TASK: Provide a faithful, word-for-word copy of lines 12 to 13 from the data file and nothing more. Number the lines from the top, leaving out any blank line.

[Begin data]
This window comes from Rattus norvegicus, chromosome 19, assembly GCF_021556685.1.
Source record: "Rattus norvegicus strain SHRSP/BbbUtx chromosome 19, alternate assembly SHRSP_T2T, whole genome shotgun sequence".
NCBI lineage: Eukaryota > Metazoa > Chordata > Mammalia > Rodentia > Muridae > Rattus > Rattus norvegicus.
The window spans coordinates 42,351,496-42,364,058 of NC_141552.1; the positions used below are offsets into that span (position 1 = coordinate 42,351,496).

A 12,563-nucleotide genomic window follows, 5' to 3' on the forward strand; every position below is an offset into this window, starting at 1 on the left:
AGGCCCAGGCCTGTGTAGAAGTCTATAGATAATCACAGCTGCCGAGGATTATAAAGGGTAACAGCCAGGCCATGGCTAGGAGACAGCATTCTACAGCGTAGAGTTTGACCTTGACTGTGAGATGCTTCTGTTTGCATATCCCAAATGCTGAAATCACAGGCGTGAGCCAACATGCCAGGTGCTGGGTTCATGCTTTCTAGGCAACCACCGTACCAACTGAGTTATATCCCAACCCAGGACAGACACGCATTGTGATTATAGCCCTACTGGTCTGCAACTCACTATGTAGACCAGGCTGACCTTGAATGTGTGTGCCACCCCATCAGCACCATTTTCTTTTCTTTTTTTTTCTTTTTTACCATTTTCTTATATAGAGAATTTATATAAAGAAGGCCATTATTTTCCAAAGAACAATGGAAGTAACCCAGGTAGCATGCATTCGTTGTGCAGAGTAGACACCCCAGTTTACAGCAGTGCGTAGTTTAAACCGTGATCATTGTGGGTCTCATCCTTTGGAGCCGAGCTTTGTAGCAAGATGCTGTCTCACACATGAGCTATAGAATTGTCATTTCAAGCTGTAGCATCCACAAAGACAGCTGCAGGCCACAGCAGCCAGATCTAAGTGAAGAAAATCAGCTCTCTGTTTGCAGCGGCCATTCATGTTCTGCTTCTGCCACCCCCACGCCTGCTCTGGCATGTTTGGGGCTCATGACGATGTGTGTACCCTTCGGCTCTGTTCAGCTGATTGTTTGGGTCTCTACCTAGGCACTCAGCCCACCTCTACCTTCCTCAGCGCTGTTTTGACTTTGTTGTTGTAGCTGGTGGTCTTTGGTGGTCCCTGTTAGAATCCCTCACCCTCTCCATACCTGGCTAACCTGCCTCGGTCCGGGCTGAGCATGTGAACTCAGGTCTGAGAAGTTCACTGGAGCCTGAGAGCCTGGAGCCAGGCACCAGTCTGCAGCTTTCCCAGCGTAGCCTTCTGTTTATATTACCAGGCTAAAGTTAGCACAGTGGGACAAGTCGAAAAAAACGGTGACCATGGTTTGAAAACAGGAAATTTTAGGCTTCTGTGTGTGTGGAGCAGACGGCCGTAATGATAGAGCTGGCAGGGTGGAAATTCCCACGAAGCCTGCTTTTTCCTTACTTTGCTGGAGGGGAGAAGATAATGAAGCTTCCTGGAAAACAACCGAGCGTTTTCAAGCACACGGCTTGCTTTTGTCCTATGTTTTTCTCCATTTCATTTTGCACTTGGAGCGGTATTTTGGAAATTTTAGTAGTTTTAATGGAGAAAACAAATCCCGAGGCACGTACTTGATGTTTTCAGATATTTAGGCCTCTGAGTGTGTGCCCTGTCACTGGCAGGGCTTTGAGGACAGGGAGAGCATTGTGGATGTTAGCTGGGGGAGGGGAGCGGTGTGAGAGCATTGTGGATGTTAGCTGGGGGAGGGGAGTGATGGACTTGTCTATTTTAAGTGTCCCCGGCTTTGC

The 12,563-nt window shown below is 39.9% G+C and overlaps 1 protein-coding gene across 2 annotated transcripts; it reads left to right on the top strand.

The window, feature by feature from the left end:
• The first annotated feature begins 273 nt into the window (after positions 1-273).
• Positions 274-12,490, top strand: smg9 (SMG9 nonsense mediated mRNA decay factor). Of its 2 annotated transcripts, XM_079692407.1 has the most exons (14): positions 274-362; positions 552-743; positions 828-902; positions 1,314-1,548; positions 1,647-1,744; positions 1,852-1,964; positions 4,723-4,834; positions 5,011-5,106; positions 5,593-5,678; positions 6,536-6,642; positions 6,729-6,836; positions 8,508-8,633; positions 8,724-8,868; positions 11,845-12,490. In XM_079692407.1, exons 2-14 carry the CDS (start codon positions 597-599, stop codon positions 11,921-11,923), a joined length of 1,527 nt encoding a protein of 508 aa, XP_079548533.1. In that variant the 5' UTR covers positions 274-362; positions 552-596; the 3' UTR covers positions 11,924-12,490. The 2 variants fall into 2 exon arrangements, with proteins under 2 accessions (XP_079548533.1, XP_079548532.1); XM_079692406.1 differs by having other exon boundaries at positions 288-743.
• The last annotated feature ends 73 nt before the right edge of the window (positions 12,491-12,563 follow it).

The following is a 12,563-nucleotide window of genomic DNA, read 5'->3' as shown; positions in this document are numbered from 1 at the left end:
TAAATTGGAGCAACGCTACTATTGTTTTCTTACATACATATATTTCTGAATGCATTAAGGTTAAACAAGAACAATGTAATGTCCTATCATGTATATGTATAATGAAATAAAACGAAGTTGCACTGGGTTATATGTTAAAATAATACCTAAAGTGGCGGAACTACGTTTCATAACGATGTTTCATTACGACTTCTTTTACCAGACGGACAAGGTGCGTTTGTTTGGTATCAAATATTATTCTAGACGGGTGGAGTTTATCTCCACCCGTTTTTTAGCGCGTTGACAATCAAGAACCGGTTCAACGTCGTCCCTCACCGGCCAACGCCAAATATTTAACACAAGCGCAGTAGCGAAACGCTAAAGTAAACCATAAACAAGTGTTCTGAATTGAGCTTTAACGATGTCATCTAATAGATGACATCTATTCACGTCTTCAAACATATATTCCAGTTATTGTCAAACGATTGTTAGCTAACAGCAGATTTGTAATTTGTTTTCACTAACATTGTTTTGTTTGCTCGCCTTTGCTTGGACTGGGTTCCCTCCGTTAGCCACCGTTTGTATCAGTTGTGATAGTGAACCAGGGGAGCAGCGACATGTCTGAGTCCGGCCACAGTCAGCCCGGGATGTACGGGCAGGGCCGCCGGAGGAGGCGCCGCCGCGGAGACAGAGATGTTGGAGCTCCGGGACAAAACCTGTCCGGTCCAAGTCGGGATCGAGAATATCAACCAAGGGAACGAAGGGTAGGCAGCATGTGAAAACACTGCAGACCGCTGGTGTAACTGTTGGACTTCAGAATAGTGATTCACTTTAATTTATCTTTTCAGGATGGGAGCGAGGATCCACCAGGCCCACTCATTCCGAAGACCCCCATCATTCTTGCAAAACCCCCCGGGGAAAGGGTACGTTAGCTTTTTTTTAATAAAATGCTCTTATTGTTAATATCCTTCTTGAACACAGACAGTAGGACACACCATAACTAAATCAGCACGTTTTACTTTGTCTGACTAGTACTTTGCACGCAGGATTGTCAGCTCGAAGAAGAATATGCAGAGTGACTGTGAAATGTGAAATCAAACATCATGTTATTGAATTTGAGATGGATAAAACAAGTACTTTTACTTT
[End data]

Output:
The following is a 12,563-nucleotide window of genomic DNA, read 5'->3' as shown; positions in this document are numbered from 1 at the left end:
TAAATTGGAGCAACGCTACTATTGTTTTCTTACATACATATATTTCTGAATGCATTAAGGTTAAACAAGAACAATGTAATGTCCTATCATGTATATGTATAATGAAATAAAACGAAGTTGCACTGGGTTATATGTTAAAATAATACCTAAAGTGGCGGAACTACGTTTCATAACGATGTTTCATTACGACTTCTTTTACCAGACGGACAAGGTGCGTTTGTTTGGTATCAAATATTATTCTAGACGGGTGGAGTTTATCTCCACCCGTTTTTTAGCGCGTTGACAATCAAGAACCGGTTCAACGTCGTCCCTCACCGGCCAACGCCAAATATTTAACACAAGCGCAGTAGCGAAACGCTAAAGTAAACCATAAACAAGTGTTCTGAATTGAGCTTTAACGATGTCATCTAATAGATGACATCTATTCACGTCTTCAAACATATATTCCAGTTATTGTCAAACGATTGTTAGCTAACAGCAGATTTGTAATTTGTTTTCACTAACATTGTTTTGTTTGCTCGCCTTTGCTTGGACTGGGTTCCCTCCGTTAGCCACCGTTTGTATCAGTTGTGATAGTGAACCAGGGGAGCAGCGACATGTCTGAGTCCGGCCACAGTCAGCCCGGGATGTACGGGCAGGGCCGCCGGAGGAGGCGCCGCCGCGGAGACAGAGATGTTGGAGCTCCGGGACAAAACCTGTCCGGTCCAAGTCGGGATCGAGAATATCAACCAAGGGAACGAAGGGTAGGCAGCATGTGAAAACACTGCAGACCGCTGGTGTAACTGTTGGACTTCAGAATAGTGATTCACTTTAATTTATCTTTTCAGGATGGGAGCGAGGATCCACCAGGCCCACTCATTCCGAAGACCCCCATCATTCTTGCAAAACCCCCCGGGGAAAGGGTACGTTAGCTTTTTTTTAATAAAATGCTCTTATTGTTAATATCCTTCTTGAACACAGACAGTAGGACACACCATAACTAAATCAGCACGTTTTACTTTGTCTGACTAGTACTTTGCACGCAGGATTGTCAGCTCGAAGAAGAATATGCAGAGTGACTGTGAAATGTGAAATCAAACATCATGTTATTGAATTTGAGATGGATAAAACAAGTACTTTTACTTT